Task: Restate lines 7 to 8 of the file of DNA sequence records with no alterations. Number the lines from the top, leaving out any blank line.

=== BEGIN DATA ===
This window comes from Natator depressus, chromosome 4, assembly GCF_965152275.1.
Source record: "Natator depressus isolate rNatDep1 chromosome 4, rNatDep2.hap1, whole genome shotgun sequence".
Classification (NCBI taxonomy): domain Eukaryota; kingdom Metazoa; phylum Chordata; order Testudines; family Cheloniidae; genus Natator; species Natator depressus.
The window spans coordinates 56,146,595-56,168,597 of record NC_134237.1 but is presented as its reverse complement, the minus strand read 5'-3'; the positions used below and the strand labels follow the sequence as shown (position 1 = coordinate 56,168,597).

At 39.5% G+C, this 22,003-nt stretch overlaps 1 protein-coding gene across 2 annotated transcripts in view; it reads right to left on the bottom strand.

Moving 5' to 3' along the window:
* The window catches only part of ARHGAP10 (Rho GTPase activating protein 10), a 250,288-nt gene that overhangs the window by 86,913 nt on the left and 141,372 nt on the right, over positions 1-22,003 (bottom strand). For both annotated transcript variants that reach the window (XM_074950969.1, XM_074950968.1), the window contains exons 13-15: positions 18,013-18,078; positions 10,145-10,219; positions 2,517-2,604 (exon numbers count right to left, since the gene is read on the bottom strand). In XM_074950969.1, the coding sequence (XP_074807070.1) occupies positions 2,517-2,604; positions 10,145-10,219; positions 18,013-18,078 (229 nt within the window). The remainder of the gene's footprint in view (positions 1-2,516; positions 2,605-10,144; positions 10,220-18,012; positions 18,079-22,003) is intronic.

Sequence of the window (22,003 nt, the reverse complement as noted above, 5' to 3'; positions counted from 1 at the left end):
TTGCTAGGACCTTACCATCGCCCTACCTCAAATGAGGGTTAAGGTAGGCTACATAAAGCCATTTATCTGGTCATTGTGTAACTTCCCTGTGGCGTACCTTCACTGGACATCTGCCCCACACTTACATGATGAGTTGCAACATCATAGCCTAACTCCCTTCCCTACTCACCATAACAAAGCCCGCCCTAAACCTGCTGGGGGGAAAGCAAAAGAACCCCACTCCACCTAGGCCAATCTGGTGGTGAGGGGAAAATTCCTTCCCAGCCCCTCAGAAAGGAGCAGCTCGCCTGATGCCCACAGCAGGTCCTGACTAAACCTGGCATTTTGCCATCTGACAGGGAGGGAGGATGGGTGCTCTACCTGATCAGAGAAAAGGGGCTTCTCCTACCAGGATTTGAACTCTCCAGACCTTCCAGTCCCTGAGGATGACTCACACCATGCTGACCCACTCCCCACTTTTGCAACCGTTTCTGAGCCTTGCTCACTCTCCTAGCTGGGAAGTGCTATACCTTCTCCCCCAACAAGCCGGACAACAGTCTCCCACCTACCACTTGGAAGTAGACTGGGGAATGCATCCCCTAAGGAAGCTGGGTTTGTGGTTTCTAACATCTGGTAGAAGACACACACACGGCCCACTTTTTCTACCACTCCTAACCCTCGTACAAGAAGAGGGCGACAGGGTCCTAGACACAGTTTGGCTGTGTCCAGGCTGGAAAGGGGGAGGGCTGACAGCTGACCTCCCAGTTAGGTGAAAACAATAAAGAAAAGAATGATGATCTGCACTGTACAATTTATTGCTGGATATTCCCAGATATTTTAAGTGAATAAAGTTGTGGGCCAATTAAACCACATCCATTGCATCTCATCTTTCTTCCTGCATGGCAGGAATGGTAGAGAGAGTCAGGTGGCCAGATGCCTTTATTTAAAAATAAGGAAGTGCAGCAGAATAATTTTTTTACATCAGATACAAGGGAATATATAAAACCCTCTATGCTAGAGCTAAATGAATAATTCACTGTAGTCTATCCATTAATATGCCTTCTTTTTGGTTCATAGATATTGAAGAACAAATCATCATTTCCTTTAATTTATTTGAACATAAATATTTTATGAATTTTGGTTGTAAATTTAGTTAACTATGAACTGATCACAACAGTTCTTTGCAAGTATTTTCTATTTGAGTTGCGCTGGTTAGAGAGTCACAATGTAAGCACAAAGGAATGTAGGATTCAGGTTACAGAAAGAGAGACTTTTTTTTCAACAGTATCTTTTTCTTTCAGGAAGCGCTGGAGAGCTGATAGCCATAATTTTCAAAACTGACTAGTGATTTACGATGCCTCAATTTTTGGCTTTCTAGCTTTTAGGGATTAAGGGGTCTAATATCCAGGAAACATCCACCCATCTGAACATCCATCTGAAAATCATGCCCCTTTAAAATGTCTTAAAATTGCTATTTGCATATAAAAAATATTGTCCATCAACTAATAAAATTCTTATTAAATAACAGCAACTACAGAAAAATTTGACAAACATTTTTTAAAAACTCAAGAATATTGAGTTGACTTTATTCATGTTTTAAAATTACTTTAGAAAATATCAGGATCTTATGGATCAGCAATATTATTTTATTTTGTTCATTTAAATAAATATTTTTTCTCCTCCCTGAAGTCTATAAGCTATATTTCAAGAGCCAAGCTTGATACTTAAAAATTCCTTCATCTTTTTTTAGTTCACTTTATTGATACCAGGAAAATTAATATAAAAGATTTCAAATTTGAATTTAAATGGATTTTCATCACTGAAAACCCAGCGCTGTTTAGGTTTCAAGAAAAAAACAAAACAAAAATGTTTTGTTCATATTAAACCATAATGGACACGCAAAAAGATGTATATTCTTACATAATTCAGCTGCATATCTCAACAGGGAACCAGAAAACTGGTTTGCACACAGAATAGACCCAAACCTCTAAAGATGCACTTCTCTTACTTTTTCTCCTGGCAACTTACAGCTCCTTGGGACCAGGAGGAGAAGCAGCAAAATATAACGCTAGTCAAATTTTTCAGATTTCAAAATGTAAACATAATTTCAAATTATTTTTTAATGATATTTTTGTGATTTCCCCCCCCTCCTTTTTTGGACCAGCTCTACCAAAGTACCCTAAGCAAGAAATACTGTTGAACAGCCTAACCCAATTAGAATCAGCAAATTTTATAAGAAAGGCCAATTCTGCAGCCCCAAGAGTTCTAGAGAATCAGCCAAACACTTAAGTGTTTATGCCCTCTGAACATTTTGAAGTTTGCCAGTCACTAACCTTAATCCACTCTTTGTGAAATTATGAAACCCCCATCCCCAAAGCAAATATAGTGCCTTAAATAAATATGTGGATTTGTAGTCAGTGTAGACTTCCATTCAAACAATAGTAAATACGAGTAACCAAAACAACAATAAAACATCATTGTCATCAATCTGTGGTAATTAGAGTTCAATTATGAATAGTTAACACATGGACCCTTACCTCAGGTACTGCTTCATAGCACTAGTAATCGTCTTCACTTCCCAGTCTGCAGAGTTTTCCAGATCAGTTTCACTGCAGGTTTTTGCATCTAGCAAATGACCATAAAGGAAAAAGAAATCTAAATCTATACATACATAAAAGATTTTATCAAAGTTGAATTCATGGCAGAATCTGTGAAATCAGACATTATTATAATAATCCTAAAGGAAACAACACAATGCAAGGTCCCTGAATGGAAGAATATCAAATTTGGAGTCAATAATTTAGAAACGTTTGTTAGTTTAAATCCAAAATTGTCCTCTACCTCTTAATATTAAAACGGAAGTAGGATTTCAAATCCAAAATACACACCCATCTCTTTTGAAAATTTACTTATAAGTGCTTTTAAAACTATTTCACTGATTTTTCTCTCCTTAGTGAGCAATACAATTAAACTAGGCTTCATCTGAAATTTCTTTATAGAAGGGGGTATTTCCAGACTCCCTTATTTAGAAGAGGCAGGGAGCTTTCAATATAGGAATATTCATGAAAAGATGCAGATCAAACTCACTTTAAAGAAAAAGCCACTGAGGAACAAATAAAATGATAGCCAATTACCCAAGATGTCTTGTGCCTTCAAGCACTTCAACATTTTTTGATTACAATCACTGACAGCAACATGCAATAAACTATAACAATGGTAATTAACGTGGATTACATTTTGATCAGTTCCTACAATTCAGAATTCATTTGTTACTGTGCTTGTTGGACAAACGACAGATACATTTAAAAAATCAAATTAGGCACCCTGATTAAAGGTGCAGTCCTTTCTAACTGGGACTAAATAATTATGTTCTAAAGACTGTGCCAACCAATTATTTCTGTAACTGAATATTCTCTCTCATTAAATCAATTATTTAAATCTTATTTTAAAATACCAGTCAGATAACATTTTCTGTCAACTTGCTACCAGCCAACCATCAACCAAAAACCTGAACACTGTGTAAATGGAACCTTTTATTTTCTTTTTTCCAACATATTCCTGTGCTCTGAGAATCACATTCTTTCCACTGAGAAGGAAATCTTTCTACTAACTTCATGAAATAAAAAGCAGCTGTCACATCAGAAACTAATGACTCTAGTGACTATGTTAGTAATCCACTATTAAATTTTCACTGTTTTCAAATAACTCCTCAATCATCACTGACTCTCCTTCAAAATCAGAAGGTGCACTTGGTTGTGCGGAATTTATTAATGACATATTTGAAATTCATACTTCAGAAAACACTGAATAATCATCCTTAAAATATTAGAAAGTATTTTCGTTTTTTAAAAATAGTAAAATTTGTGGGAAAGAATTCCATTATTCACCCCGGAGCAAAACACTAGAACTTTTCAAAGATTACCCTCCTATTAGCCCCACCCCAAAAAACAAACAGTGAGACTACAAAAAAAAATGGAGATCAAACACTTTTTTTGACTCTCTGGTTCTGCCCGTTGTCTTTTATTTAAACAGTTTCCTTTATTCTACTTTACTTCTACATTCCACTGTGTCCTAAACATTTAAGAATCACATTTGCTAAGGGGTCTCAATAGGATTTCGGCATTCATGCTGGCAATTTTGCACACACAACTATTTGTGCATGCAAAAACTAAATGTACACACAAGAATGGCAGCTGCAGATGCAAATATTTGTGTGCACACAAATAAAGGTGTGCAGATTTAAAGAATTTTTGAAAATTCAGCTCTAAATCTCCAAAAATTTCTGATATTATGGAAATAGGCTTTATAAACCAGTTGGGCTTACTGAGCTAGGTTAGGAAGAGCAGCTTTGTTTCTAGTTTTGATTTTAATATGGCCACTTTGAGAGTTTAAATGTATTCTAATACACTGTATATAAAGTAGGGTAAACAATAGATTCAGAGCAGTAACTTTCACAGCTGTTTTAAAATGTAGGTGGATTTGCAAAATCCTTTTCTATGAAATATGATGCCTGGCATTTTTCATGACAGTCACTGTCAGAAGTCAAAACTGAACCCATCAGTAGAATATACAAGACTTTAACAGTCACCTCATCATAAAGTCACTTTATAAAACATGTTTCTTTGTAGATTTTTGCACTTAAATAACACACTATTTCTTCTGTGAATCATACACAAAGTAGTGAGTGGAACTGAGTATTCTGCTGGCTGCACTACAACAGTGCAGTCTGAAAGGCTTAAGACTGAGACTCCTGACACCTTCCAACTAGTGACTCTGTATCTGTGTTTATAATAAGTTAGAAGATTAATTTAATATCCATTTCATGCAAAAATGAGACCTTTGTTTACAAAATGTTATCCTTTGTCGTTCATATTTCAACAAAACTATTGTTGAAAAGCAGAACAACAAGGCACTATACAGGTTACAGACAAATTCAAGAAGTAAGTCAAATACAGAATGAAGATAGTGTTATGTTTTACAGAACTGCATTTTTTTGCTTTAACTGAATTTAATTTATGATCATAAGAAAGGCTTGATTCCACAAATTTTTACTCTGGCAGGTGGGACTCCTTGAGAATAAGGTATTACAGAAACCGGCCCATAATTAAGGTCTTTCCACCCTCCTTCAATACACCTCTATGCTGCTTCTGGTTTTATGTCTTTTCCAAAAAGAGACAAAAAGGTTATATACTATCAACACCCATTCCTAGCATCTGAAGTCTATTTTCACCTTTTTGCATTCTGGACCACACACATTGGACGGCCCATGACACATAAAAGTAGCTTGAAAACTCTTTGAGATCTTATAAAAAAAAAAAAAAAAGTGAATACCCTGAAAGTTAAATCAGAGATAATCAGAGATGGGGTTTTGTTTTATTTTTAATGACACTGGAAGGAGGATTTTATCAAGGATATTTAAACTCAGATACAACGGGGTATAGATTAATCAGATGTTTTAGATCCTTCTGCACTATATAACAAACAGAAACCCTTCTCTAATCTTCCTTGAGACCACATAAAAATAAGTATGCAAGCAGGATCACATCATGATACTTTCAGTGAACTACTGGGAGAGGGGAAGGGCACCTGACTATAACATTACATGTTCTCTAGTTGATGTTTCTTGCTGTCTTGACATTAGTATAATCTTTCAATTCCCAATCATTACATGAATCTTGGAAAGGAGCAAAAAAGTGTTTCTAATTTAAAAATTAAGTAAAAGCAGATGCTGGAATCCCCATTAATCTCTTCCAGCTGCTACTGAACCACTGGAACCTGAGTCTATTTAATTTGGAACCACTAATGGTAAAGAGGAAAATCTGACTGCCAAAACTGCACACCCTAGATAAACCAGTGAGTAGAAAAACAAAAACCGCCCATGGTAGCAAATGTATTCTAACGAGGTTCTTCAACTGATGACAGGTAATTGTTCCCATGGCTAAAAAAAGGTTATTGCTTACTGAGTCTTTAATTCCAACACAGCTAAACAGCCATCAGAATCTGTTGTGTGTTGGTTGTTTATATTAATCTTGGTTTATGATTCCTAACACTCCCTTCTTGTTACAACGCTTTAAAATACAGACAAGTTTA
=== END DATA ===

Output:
* The window catches only part of ARHGAP10 (Rho GTPase activating protein 10), a 250,288-nt gene that overhangs the window by 86,913 nt on the left and 141,372 nt on the right, over positions 1-22,003 (bottom strand). For both annotated transcript variants that reach the window (XM_074950969.1, XM_074950968.1), the window contains exons 13-15: positions 18,013-18,078; positions 10,145-10,219; positions 2,517-2,604 (exon numbers count right to left, since the gene is read on the bottom strand). In XM_074950969.1, the coding sequence (XP_074807070.1) occupies positions 2,517-2,604; positions 10,145-10,219; positions 18,013-18,078 (229 nt within the window). The remainder of the gene's footprint in view (positions 1-2,516; positions 2,605-10,144; positions 10,220-18,012; positions 18,079-22,003) is intronic.

Sequence of the window (22,003 nt, the reverse complement as noted above, 5' to 3'; positions counted from 1 at the left end):